The situation is different when the former prisoner somehow returns to the den. His vision becomes much worse after enlightenment and he cannot see because of the excess of the light. Therefor, «the eyes may be blind in two ways, by excess or defect of light». Walker Percy represents the similar ideas and concerns towards the problem of blindness in his work named “ The Loss of The Creature”. Being born in a family of talented and educated people, Percy’s life was not the one someone would call nice. At the age of 12, Percy was a witness of his father suicide and two years later his mother died. That was the scar on his heart and mind for the rest of his life. Therefore, these life tragedies could be the reason of such deep
thinking and analyzing of any creature existence and life philosophies. Percy presents very deep and philosophical approach to the human sovereignty and the forms of its deprivation, equal to the concept of blindness. Unlike Plato, Percy never mentioned the word ‘blindness’ and spoke about the concepts and ideas, of how human beings acquire knowledge or perceptions, meanwhile loosing their sovereignty and becoming consumers of the ‘pre-packed’ experiences and feelings. He somehow compares this ‘certified experience’ and knowledge to the blindness imposed on people by experts and theorists. He stated that a layman surrenders the sovereignty and takes up «the role not of the person but of the consumer», thus acquiring blindness. Percy’s examples range from sightseers to students in laboratory who all get in to a fatal gap between the real life and what is mend to be learnt. «The reader may also be content to judge a life by whether it has or has not been formulated by those who know and write about life». People in general become blind receivers, conformists or need the approval of more advantageous knowers. For example, Percy describes the couple which seen a corn dance in Indian village because of they had lost their way to direct purpose. After they have seen that dance and found it exciting the couple want their friend to confirm it. The author argues with that point of reality – he deems that experience should not be confirmed by anyone; after that it is not your own experience and feelings, it starts to be a conformism. He calls it «a radical loss of sovereignty». The couple wants someone to prove that the new experience was genuine – they cannot consider it as a qualified without someone’s opinion, what is quite common in every part of our life. Conformism is the way people follow the mainstream and it’s point. Moreover, under the pressure of society the points of each person could be changed in the case of the majority has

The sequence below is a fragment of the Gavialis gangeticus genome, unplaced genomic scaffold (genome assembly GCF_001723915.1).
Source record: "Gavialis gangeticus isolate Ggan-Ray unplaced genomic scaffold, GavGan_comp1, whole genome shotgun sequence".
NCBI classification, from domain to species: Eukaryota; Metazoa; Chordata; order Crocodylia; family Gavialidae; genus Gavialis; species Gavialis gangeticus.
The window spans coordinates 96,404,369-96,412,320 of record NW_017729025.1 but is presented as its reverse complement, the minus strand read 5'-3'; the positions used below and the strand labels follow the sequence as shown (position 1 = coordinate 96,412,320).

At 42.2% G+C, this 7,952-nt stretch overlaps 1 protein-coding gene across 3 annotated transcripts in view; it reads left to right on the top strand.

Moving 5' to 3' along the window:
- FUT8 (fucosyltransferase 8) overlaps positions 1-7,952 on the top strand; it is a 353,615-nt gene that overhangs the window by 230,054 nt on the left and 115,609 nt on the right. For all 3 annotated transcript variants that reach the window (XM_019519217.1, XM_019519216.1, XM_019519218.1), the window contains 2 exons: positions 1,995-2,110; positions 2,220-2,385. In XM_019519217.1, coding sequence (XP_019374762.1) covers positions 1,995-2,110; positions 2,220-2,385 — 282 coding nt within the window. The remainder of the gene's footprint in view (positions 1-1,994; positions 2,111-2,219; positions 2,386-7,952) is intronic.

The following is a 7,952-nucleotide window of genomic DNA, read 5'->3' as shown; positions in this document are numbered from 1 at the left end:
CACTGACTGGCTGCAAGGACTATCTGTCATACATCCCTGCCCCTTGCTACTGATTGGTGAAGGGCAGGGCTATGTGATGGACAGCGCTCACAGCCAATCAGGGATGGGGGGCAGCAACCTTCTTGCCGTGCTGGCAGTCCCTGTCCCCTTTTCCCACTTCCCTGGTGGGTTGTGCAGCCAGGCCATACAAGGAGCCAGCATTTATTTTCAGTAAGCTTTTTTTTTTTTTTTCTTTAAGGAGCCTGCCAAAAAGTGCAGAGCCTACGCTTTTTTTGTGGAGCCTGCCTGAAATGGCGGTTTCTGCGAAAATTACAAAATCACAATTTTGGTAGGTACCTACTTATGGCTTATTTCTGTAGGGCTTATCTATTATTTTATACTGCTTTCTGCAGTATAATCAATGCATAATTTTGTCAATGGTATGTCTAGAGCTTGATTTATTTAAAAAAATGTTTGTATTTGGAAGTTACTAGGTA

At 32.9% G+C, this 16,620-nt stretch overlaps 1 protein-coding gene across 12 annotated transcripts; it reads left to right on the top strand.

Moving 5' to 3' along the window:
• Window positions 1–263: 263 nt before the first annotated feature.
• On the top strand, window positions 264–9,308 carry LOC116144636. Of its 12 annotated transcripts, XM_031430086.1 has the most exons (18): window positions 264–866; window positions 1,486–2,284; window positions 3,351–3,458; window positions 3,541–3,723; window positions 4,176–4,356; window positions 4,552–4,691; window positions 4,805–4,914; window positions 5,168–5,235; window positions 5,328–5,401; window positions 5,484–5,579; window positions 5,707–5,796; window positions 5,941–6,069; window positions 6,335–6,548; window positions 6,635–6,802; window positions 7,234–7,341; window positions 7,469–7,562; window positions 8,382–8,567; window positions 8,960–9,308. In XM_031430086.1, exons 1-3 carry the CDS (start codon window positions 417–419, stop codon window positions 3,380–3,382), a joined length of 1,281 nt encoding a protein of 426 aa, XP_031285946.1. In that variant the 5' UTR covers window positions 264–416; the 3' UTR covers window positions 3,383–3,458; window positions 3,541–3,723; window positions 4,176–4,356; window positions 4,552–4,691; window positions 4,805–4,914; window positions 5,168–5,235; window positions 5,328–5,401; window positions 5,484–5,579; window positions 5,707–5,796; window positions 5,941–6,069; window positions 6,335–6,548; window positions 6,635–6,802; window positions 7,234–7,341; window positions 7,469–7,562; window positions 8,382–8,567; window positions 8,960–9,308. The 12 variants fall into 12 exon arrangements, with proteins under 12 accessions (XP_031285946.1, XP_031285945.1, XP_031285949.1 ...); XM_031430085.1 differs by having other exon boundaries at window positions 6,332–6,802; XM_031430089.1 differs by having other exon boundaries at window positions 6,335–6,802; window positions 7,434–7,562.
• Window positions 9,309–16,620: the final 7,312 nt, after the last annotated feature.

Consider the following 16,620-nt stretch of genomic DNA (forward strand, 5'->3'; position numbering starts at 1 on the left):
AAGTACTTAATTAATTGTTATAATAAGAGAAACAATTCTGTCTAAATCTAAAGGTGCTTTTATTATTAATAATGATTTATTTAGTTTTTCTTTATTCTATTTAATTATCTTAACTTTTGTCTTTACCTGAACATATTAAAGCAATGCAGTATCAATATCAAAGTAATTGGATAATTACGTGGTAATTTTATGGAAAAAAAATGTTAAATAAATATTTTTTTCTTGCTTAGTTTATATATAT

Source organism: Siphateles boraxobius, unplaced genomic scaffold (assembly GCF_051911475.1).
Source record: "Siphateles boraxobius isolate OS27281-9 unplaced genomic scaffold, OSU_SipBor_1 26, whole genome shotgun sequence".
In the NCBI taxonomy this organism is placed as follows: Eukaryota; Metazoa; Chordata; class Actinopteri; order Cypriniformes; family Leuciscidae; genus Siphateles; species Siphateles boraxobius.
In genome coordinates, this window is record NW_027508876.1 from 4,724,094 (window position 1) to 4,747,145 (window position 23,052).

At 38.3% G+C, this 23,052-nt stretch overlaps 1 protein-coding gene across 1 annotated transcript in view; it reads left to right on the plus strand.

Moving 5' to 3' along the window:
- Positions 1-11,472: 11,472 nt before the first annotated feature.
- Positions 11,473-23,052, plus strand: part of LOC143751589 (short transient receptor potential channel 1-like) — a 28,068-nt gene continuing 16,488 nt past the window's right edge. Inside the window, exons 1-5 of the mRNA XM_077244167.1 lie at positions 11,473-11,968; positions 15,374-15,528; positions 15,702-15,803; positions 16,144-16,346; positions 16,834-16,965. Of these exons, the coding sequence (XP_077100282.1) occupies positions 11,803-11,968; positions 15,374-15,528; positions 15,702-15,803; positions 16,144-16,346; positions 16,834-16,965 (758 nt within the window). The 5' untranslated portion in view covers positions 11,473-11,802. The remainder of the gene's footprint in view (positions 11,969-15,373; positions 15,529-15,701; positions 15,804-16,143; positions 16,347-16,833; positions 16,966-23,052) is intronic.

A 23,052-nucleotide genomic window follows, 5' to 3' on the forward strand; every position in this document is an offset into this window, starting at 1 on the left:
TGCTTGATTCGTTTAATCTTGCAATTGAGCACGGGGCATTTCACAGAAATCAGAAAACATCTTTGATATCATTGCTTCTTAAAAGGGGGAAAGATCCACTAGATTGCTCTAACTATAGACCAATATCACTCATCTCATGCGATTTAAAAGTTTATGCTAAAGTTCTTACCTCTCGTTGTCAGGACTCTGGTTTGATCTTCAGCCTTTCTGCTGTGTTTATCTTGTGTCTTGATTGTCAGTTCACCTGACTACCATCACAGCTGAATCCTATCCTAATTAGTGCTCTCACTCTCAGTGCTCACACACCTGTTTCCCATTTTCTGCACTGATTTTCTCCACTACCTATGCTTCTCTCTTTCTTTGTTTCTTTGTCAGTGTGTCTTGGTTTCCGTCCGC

an opposite points. All of that cause the loss of sovereignty and brings about blindness on the general public.